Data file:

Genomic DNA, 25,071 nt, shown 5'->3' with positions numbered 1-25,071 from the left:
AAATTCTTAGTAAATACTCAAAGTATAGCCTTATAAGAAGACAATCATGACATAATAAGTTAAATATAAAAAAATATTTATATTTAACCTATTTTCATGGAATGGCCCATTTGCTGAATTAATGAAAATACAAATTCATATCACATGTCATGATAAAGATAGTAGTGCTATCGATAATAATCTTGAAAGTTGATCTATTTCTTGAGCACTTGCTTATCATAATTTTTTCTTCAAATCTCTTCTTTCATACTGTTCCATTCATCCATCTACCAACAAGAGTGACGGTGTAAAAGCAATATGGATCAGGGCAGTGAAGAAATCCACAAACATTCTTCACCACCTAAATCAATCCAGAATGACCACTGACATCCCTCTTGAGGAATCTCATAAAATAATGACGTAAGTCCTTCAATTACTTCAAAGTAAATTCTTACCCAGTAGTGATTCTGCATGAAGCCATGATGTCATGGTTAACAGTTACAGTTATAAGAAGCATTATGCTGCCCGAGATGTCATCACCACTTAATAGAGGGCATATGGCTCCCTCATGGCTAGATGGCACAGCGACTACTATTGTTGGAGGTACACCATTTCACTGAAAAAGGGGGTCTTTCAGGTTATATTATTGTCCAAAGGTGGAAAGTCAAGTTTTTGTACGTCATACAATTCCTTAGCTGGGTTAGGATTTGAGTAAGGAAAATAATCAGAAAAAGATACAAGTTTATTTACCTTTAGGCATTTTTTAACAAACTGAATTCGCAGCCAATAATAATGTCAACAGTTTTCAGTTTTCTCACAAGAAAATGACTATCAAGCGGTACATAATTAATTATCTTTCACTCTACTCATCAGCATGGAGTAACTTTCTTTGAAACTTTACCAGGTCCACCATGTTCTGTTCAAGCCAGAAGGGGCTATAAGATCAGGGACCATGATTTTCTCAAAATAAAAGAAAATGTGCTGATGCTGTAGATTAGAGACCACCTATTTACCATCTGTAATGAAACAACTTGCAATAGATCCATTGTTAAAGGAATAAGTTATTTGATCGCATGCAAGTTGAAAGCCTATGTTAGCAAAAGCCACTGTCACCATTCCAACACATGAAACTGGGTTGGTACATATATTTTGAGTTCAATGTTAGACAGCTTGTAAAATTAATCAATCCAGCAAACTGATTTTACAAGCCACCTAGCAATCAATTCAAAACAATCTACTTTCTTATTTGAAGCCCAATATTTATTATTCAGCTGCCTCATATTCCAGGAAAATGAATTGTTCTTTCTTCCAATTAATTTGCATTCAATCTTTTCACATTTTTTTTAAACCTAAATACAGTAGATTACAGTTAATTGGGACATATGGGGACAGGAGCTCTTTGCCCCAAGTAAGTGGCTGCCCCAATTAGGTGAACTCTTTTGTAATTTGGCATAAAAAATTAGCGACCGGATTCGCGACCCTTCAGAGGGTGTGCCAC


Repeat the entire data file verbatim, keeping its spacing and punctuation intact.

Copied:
Genomic DNA, 25,071 nt, shown 5'->3' with positions numbered 1-25,071 from the left:
AAATTCTTAGTAAATACTCAAAGTATAGCCTTATAAGAAGACAATCATGACATAATAAGTTAAATATAAAAAAATATTTATATTTAACCTATTTTCATGGAATGGCCCATTTGCTGAATTAATGAAAATACAAATTCATATCACATGTCATGATAAAGATAGTAGTGCTATCGATAATAATCTTGAAAGTTGATCTATTTCTTGAGCACTTGCTTATCATAATTTTTTCTTCAAATCTCTTCTTTCATACTGTTCCATTCATCCATCTACCAACAAGAGTGACGGTGTAAAAGCAATATGGATCAGGGCAGTGAAGAAATCCACAAACATTCTTCACCACCTAAATCAATCCAGAATGACCACTGACATCCCTCTTGAGGAATCTCATAAAATAATGACGTAAGTCCTTCAATTACTTCAAAGTAAATTCTTACCCAGTAGTGATTCTGCATGAAGCCATGATGTCATGGTTAACAGTTACAGTTATAAGAAGCATTATGCTGCCCGAGATGTCATCACCACTTAATAGAGGGCATATGGCTCCCTCATGGCTAGATGGCACAGCGACTACTATTGTTGGAGGTACACCATTTCACTGAAAAAGGGGGTCTTTCAGGTTATATTATTGTCCAAAGGTGGAAAGTCAAGTTTTTGTACGTCATACAATTCCTTAGCTGGGTTAGGATTTGAGTAAGGAAAATAATCAGAAAAAGATACAAGTTTATTTACCTTTAGGCATTTTTTAACAAACTGAATTCGCAGCCAATAATAATGTCAACAGTTTTCAGTTTTCTCACAAGAAAATGACTATCAAGCGGTACATAATTAATTATCTTTCACTCTACTCATCAGCATGGAGTAACTTTCTTTGAAACTTTACCAGGTCCACCATGTTCTGTTCAAGCCAGAAGGGGCTATAAGATCAGGGACCATGATTTTCTCAAAATAAAAGAAAATGTGCTGATGCTGTAGATTAGAGACCACCTATTTACCATCTGTAATGAAACAACTTGCAATAGATCCATTGTTAAAGGAATAAGTTATTTGATCGCATGCAAGTTGAAAGCCTATGTTAGCAAAAGCCACTGTCACCATTCCAACACATGAAACTGGGTTGGTACATATATTTTGAGTTCAATGTTAGACAGCTTGTAAAATTAATCAATCCAGCAAACTGATTTTACAAGCCACCTAGCAATCAATTCAAAACAATCTACTTTCTTATTTGAAGCCCAATATTTATTATTCAGCTGCCTCATATTCCAGGAAAATGAATTGTTCTTTCTTCCAATTAATTTGCATTCAATCTTTTCACATTTTTTTTAAACCTAAATACAGTAGATTACAGTTAATTGGGACATATGGGGACAGGAGCTCTTTGCCCCAAGTAAGTGGCTGCCCCAATTAGGTGAACTCTTTTGTAATTTGGCATAAAAAATTAGCGACCGGATTCGCGACCCTTCAGAGGGTGTGCCAC